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The Narrative Strategy in John Fowles’s Texts: Spatial Configuration Hyun-ju Kim (Mokpo National University) John Fowles (1926-2005) is considered to be one of the most important metafiction writers in the postmodern age. He broadened the horizon of novel genre by re-illuminating the traditional realism of the novel in the context of postmodern experimental techniques and creative minds. Critiques of his works are generally classified into two categories, one on the themes of the novels and the other on the narrative techniques. Some critics indicate that the protagonist's struggle for his existential selfhood is prominent in the thematic aspect and that Fowles has established his own peculiar narrative technique. This study examines three masterpieces of Fowles', The Collector, The Magus, and The French Lieutenant's Woman, and analyzes his unique narrative technique involved in these novels. Assuming that “space” in the novel, in general, is a medium by which a novelist sets his themes, characters and surroundings in the fictional world, we can find that Fowles notably uses “space” in order to draw the protagonist's quest for existential authenticity. For that purpose, Fowles uses the ideas of “the realistic space,” “fictitious space,” and “the boundary” between the two regions, depicting his special interests such as “labyrinth,” “tension and surprise,” “islands,” “mystery,” “nature,” “exile,” and “loss” by means of those three basic terms. Fowles, who has been greatly influenced by a French novelist, Alain-Fournier, represents his idea of mystery in the light of realism. He grants reality and symbolic significance to his fictional texts by fixing actual places and accurate time in his novels. London, Phraxos, and Lyme Regis, the actual names of geographical locations, reveal the theme as well as provide the framework of the narrative structure. They play an important role in the accomplishments of the thematic struggles in the novels, cutting across the limitation of their physical significance. Fowles arranges what he wants to say in the space of fiction. Protagonists in his texts acquire the chance to recognize their existential selfhood, by facing the diverse dimensions of “space” in the novels. The protagonists or the “reader-characters” are driven on a journey to self-realization and experience an ordeal manipulated by the “author-characters” and some mysterious women, their peculiar agents. They, “the many” in Heraclitus's term, finally select the way to “the few.” The protagonists of the novels, who carried out lonesome quests for existential selfhood, show themselves different modes at the end of the journey, crossing over the realistic space, the fictitious space and the boundaries of the two extremely opposite domains. The Collector creates a tragic ending, as the two opposing domains are unable to communicate with each other and the two main characters ultimately remain “the other” to their own antagonists. When returning home, Nicholas in The Magus, though he finally realizes that the fictitious world he experienced in Greece is melted into the realistic world of London, tastes “the loss” because he is now able to understand that the fictitious world, when once lost, is at once irrevocable. Charles, in The French Lieutenant's Woman, starts a new life at the end of his journey arming himself with the realization that the ultimate answer to his existential quest will never be given and that he himself is the true and the only authentic hero of his own life. Mystery, bearing no reasonable explanation, is the reality itself. Fowles aims to suggest to the readers, by means of his own unique fiction writing, such an authenticity of human life and to present in his fictional world, the protagonists who should go on gripping a tiny knowledge of the existential coordinates in this real world.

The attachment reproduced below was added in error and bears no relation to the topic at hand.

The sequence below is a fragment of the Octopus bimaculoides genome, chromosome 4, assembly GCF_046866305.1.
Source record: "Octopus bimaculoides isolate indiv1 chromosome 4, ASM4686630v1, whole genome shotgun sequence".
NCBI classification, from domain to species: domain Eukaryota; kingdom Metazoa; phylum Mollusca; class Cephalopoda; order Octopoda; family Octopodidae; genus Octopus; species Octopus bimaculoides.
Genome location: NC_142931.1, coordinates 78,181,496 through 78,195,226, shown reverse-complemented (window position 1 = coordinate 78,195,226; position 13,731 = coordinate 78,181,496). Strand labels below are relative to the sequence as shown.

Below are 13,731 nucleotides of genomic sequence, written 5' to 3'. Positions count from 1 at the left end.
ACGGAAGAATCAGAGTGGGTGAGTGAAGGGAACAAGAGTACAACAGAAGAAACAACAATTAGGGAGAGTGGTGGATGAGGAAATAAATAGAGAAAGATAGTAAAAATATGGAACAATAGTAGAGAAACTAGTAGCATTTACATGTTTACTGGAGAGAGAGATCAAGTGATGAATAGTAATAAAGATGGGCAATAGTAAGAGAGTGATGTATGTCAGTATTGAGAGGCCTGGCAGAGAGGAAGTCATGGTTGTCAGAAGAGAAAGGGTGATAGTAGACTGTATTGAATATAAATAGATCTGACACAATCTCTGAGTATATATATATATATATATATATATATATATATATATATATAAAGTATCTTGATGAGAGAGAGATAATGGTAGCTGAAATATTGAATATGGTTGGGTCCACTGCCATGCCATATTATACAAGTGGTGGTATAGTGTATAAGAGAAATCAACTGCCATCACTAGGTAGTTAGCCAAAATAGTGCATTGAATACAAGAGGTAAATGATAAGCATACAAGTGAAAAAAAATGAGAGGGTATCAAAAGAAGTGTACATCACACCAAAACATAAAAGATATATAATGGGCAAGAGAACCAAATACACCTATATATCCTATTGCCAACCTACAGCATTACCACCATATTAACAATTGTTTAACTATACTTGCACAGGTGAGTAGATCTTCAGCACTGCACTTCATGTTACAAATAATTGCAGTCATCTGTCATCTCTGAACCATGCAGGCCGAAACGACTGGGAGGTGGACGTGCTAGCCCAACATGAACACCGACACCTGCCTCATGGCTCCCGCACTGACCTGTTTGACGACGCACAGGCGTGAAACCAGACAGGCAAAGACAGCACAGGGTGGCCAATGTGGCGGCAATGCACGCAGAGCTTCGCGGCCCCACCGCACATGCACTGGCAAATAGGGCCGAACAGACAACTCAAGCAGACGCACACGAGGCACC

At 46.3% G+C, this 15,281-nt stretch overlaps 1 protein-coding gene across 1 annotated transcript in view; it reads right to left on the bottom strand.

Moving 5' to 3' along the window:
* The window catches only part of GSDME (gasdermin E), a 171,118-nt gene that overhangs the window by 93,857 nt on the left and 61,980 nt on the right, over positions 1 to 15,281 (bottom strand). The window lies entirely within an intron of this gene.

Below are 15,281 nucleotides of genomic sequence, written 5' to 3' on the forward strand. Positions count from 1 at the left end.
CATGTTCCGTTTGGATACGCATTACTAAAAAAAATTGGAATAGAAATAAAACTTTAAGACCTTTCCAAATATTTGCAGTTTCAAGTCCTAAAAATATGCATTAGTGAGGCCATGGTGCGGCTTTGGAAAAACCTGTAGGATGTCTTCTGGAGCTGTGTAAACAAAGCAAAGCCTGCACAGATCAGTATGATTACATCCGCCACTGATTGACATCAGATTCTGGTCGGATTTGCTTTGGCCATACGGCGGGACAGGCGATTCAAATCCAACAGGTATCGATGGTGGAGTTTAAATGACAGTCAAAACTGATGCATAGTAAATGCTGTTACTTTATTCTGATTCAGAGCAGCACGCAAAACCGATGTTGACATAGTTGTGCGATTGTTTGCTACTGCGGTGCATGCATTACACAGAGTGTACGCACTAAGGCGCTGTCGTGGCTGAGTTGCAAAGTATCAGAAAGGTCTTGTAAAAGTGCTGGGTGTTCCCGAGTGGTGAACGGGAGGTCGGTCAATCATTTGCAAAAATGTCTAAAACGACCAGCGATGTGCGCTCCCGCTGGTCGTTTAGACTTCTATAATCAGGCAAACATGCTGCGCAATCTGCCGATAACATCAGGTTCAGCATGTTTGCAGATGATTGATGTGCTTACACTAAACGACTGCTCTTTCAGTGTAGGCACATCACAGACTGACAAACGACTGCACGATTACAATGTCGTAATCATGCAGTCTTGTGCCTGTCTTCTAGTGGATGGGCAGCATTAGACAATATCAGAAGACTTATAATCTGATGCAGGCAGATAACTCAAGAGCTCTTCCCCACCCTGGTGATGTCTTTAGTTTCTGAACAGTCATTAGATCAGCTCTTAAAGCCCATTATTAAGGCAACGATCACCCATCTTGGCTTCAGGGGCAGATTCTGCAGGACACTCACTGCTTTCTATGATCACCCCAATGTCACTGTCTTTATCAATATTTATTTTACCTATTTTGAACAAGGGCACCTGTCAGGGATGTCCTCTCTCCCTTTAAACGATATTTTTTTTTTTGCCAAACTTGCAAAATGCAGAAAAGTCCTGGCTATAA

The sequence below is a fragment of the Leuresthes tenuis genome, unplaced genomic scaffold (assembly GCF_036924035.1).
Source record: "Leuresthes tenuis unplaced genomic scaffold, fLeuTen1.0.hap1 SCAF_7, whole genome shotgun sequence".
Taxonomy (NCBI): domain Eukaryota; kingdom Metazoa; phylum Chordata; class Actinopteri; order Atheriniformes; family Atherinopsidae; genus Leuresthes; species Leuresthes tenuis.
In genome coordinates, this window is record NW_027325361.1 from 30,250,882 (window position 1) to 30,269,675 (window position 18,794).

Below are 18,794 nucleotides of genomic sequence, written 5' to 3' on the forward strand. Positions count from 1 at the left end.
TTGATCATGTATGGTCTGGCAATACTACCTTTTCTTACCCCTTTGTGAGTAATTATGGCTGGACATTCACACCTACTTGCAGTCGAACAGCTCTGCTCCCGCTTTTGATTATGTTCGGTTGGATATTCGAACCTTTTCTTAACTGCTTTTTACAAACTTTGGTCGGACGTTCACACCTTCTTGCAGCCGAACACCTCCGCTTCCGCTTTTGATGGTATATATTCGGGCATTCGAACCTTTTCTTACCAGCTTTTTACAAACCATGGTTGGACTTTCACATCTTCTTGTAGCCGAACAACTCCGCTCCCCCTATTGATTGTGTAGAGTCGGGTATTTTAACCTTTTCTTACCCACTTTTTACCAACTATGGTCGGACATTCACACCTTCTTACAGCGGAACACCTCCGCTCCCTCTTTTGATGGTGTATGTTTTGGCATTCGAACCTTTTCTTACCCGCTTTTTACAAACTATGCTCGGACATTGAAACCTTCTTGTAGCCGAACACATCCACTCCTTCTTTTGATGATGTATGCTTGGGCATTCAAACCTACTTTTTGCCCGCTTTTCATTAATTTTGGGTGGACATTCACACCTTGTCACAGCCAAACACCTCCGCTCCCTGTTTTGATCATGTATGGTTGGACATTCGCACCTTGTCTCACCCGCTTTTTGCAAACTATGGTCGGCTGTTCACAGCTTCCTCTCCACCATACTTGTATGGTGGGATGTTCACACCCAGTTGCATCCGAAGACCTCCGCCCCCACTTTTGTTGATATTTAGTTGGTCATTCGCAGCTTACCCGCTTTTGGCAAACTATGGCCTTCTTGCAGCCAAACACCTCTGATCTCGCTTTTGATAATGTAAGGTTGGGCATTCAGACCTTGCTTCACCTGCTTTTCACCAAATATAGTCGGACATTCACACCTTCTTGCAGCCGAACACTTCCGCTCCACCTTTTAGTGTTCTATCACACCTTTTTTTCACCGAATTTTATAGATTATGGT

인간의 군집 본성과 도시 욕망—드라이저의 <시스터 캐리>